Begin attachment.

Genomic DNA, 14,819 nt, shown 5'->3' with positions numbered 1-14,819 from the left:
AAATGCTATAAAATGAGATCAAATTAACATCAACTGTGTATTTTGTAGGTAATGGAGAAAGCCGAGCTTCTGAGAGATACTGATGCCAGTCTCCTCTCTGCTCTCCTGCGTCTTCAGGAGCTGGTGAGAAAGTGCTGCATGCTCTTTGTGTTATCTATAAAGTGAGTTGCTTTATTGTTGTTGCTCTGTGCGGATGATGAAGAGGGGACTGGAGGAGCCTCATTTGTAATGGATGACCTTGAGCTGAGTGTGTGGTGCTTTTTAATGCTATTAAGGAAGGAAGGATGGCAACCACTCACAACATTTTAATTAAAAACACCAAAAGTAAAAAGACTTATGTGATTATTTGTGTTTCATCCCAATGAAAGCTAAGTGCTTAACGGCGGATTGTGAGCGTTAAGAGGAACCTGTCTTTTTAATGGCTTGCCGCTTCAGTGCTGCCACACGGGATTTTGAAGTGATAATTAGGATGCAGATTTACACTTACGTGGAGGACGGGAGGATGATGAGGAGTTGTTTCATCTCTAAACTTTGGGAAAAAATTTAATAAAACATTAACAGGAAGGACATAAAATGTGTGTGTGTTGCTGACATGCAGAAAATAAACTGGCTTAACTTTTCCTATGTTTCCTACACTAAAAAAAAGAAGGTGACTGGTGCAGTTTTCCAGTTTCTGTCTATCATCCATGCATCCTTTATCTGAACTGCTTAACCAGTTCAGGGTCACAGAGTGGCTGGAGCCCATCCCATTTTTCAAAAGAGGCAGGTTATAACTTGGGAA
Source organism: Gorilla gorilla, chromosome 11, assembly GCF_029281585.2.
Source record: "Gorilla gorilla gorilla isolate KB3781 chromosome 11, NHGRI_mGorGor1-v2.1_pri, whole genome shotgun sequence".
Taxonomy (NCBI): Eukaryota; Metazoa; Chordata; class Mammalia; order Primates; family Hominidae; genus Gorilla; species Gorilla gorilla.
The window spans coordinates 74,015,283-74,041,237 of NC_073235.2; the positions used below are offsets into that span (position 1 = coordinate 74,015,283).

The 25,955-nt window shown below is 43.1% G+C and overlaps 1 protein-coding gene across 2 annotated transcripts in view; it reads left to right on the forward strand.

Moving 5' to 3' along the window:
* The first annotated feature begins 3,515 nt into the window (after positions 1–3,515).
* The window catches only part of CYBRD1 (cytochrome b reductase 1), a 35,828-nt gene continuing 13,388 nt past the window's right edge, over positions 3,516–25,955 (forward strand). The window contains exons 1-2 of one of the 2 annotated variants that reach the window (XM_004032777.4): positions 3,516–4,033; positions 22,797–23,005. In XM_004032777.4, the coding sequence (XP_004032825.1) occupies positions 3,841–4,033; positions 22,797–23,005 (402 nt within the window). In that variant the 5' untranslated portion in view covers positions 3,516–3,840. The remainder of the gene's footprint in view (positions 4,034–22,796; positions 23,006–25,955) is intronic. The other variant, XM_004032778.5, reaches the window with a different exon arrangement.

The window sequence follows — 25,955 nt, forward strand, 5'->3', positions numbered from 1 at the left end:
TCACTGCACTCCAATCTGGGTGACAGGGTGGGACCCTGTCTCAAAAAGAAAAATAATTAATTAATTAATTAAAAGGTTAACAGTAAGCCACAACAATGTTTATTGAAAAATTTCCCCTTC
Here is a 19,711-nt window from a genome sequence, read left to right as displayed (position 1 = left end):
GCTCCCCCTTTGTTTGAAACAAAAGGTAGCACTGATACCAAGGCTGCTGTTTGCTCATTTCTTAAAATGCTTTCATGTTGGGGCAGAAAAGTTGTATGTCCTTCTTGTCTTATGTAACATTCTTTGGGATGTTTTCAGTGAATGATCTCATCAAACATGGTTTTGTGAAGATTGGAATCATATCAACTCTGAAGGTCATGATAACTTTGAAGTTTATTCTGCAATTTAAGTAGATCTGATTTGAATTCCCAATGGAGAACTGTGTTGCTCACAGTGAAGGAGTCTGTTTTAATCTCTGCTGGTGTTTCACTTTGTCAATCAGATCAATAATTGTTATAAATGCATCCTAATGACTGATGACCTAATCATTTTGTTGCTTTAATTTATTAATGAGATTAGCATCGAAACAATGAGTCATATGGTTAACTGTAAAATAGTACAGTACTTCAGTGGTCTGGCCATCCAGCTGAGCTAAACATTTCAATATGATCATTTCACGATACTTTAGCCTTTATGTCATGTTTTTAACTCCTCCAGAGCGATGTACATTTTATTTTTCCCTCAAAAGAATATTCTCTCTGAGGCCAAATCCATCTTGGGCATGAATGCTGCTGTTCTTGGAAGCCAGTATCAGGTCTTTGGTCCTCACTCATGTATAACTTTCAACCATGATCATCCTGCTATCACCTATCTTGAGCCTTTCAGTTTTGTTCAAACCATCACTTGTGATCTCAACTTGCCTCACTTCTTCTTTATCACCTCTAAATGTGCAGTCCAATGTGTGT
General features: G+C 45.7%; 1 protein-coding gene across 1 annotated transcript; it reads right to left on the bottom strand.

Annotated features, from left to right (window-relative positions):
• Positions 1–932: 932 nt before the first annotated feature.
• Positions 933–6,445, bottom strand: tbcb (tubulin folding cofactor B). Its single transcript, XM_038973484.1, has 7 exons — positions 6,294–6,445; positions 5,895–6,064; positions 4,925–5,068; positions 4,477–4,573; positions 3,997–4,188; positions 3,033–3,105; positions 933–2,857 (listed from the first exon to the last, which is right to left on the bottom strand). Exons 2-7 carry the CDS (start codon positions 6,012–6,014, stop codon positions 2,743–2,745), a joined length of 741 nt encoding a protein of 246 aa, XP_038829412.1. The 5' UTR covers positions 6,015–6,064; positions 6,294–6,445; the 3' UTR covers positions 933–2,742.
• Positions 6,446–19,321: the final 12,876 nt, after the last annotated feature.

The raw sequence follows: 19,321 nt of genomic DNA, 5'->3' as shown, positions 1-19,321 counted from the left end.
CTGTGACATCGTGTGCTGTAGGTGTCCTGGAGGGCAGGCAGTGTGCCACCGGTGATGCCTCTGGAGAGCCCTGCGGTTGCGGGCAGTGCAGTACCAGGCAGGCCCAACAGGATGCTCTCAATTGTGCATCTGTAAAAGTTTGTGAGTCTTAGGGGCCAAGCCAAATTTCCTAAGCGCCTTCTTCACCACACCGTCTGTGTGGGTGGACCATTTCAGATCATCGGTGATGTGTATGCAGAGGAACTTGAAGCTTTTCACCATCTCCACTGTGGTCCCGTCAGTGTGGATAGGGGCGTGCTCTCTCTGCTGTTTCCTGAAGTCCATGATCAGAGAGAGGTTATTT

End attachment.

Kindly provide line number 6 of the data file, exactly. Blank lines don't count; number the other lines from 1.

The window spans coordinates 74,015,283-74,041,237 of NC_073235.2; the positions used below are offsets into that span (position 1 = coordinate 74,015,283).